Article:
This month, we learned that construction figures are marginally down by 3.4%, (based on ONS Output in the Construction Industry April figures), which the Federation of Master Builders said was, “the biggest fall since the latter stages of the recession in August 2012”.
We also learnt from comparison website ReallyMoving that the mid-weight professions, such as police officers and teachers, are now only able to access less than 10% of the housing market in London in relation to average earnings (at 8% and 7% respectively) and only 13% and 14% respectively in Birmingham. Check out its interesting – if depressing page about it!
Both of these are worrying trends at a time when the LGA warns that Right to Buy is decimating social housing.
It commissioned analysis by Savills, that recently found that two-thirds of councils will have ‘no chance of replacing homes sold off under Right to Buy on a one-for-one basis in five years’ time unless a significant restructuring of the scheme take place’.
This is a worrying indictment of the policy, that highlights a need to return to the council building programmes of previous years if we’re to meet our housing need.
So it’s just another month in property, in a market that seems to further widen the disconnect between homes and people wanting to buy.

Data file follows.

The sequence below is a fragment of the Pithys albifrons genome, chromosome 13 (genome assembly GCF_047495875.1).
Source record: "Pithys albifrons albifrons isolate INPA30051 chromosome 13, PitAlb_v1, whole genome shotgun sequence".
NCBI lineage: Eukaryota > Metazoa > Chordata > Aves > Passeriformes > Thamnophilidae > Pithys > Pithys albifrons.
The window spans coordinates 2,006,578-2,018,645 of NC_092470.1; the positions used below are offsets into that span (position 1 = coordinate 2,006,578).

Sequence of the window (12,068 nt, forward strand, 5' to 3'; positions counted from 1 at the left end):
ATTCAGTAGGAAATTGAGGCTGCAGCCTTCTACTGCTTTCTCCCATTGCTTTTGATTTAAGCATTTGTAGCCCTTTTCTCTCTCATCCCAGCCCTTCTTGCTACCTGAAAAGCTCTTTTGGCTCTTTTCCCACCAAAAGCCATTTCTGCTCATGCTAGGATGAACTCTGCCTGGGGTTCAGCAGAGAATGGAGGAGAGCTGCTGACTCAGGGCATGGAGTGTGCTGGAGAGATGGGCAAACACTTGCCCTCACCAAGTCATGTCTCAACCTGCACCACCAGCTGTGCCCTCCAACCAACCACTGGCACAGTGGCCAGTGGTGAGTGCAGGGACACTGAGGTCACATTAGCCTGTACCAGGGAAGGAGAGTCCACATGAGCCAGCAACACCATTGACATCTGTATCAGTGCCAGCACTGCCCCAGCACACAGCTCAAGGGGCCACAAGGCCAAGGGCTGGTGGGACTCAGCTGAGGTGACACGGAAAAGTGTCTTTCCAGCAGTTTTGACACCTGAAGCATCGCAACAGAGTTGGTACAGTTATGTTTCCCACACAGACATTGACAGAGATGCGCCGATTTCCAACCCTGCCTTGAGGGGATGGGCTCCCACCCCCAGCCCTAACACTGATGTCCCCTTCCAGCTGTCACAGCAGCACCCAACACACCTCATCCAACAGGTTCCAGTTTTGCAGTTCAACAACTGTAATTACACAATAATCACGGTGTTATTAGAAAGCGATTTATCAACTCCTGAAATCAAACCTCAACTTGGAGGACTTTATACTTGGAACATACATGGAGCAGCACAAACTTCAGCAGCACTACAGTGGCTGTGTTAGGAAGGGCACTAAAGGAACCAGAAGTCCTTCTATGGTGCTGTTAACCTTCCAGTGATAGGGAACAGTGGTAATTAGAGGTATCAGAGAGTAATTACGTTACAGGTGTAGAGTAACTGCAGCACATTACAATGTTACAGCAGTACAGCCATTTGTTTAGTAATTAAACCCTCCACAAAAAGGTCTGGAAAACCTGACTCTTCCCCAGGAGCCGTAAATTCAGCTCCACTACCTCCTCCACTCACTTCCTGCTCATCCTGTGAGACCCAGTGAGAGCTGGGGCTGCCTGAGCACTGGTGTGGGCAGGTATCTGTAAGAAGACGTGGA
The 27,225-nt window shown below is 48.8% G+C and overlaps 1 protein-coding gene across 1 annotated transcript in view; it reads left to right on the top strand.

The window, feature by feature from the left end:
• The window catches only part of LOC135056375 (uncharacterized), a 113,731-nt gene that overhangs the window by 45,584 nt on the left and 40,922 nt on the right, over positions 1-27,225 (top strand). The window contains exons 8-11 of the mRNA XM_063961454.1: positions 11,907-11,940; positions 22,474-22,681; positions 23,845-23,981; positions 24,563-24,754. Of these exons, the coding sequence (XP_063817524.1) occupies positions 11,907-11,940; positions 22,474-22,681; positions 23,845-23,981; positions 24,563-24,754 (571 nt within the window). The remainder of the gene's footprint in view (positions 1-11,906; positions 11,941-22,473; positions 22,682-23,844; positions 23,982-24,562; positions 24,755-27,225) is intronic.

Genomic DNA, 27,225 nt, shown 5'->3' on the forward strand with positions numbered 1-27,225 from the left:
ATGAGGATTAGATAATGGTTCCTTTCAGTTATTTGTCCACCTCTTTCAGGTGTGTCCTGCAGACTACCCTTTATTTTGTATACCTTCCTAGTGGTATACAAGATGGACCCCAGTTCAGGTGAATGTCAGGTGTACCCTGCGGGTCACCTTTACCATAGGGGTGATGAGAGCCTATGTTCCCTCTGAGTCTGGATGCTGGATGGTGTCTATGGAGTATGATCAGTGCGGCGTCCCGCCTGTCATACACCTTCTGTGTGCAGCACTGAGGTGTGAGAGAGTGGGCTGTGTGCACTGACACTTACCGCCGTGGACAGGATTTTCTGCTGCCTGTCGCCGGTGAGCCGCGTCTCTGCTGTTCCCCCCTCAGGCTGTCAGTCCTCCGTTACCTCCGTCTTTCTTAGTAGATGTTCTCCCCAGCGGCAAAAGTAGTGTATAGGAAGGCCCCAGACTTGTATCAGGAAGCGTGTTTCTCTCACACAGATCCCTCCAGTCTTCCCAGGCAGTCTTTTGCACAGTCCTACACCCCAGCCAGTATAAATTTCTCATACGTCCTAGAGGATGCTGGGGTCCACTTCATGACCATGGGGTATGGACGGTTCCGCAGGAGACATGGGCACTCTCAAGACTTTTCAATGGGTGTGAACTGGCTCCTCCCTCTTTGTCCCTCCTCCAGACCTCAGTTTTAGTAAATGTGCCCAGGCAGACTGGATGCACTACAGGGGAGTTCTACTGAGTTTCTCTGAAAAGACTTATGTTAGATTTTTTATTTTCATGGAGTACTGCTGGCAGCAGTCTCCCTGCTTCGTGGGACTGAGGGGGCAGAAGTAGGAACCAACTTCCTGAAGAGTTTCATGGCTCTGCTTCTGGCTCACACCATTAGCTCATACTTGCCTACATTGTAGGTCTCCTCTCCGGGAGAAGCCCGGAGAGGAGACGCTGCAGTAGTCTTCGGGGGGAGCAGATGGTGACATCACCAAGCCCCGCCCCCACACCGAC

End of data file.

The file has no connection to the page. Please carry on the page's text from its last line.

But its not all doom and gloom, as these findings are tempered by recent findings from the Public Attitudes to House Building Survey 2017.
It reports that in 2017, 55% of people were supportive of new homes being built in their local area. This indicates that the message is finally getting through to the public, that in order for us to build more homes, we need public sanction to support this.
This is consistent with the results from 2014 when 56% of respondents were supportive, and shows that there has been an increase in support over time, up from 47% in 2013 and 28% in 2010.
“The strength of opposition to new homes has decreased since 2010. In 2017, the proportion of respondents stating they would strongly oppose new homes being built in their local areas was 5%, compared to 15% in 2010.”
So in eight years, the perception of development has shifted considerably. But if we want to capitalise on this uplift, we need to ensure that the right type of homes are being built, that are further endorsed by communities – and this is where Custom Build can help.
The findings are significant as we need to embrace development if we’re to house our population, as supply and demand is a key driver of housing costs. Currently affordable mortgage finance and Help to Buy bolster the market, but if interest rates change it will impact on costs and further decrease sales.
Moving forwards, higher-density homes have to be a core part of the solution, especially if we want to soothe the ungrounded fear of the countryside being concreted over. But higher-density can still represent a change locally, compared to what’s come before.
Neighbourhood Development Plans give people greater say in what happens locally, although interestingly, the Public Attitudes Survey found a split on the question of who should decide where new homes get built.